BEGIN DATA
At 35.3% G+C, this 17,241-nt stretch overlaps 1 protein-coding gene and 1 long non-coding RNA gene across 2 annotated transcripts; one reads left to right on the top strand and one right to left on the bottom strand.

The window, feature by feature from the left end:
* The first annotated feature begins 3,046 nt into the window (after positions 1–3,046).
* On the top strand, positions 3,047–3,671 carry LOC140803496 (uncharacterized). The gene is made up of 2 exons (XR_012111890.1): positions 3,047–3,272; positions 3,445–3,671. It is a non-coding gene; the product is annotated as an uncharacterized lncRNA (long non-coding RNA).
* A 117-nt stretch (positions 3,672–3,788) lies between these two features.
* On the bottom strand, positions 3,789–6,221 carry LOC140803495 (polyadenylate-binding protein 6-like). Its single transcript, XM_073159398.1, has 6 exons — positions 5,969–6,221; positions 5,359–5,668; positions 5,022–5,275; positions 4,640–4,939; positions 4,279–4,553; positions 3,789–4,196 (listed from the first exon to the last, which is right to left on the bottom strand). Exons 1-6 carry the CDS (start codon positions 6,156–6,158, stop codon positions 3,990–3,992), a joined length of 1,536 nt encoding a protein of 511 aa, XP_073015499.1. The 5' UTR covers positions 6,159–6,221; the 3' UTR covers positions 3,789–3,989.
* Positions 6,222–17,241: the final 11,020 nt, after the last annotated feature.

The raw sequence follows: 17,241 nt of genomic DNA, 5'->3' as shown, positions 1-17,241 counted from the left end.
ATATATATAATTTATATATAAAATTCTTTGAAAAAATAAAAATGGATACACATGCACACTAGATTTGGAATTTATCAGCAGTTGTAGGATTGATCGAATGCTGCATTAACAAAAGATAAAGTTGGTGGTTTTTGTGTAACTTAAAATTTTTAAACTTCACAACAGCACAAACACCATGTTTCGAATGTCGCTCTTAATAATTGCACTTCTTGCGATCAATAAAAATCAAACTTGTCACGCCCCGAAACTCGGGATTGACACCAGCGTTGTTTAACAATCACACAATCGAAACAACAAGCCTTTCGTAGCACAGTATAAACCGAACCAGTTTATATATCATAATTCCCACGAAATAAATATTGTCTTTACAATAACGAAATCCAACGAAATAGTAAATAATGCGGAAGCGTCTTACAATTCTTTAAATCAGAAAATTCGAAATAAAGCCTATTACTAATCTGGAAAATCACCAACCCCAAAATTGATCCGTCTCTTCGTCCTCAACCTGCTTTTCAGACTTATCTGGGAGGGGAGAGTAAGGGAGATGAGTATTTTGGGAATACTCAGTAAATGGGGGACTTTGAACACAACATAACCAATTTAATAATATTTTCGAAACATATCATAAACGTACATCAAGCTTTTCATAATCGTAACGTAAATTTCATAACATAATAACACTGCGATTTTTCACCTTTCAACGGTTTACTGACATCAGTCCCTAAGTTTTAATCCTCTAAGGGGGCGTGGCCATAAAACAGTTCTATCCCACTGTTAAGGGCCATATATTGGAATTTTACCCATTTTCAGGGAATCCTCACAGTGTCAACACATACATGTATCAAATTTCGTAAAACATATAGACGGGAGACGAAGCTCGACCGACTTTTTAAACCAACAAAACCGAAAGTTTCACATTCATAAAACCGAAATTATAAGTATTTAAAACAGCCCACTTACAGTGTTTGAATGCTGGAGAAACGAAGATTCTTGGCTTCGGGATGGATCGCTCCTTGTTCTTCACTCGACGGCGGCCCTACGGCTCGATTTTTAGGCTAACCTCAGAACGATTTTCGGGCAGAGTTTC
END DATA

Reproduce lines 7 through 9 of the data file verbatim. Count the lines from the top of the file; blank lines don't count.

* Positions 6,222–17,241: the final 11,020 nt, after the last annotated feature.

The raw sequence follows: 17,241 nt of genomic DNA, 5'->3' as shown, positions 1-17,241 counted from the left end.
ATATATATAATTTATATATAAAATTCTTTGAAAAAATAAAAATGGATACACATGCACACTAGATTTGGAATTTATCAGCAGTTGTAGGATTGATCGAATGCTGCATTAACAAAAGATAAAGTTGGTGGTTTTTGTGTAACTTAAAATTTTTAAACTTCACAACAGCACAAACACCATGTTTCGAATGTCGCTCTTAATAATTGCACTTCTTGCGATCAATAAAAATCAAACTTGTCACGCCCCGAAACTCGGGATTGACACCAGCGTTGTTTAACAATCACACAATCGAAACAACAAGCCTTTCGTAGCACAGTATAAACCGAACCAGTTTATATATCATAATTCCCACGAAATAAATATTGTCTTTACAATAACGAAATCCAACGAAATAGTAAATAATGCGGAAGCGTCTTACAATTCTTTAAATCAGAAAATTCGAAATAAAGCCTATTACTAATCTGGAAAATCACCAACCCCAAAATTGATCCGTCTCTTCGTCCTCAACCTGCTTTTCAGACTTATCTGGGAGGGGAGAGTAAGGGAGATGAGTATTTTGGGAATACTCAGTAAATGGGGGACTTTGAACACAACATAACCAATTTAATAATATTTTCGAAACATATCATAAACGTACATCAAGCTTTTCATAATCGTAACGTAAATTTCATAACATAATAACACTGCGATTTTTCACCTTTCAACGGTTTACTGACATCAGTCCCTAAGTTTTAATCCTCTAAGGGGGCGTGGCCATAAAACAGTTCTATCCCACTGTTAAGGGCCATATATTGGAATTTTACCCATTTTCAGGGAATCCTCACAGTGTCAACACATACATGTATCAAATTTCGTAAAACATATAGACGGGAGACGAAGCTCGACCGACTTTTTAAACCAACAAAACCGAAAGTTTCACATTCATAAAACCGAAATTATAAGTATTTAAAACAGCCCACTTACAGTGTTTGAATGCTGGAGAAACGAAGATTCTTGGCTTCGGGATGGATCGCTCCTTGTTCTTCACTCGACGGCGGCCCTACGGCTCGATTTTTAGGCTAACCTCAGAACGATTTTCGGGCAGAGTTTC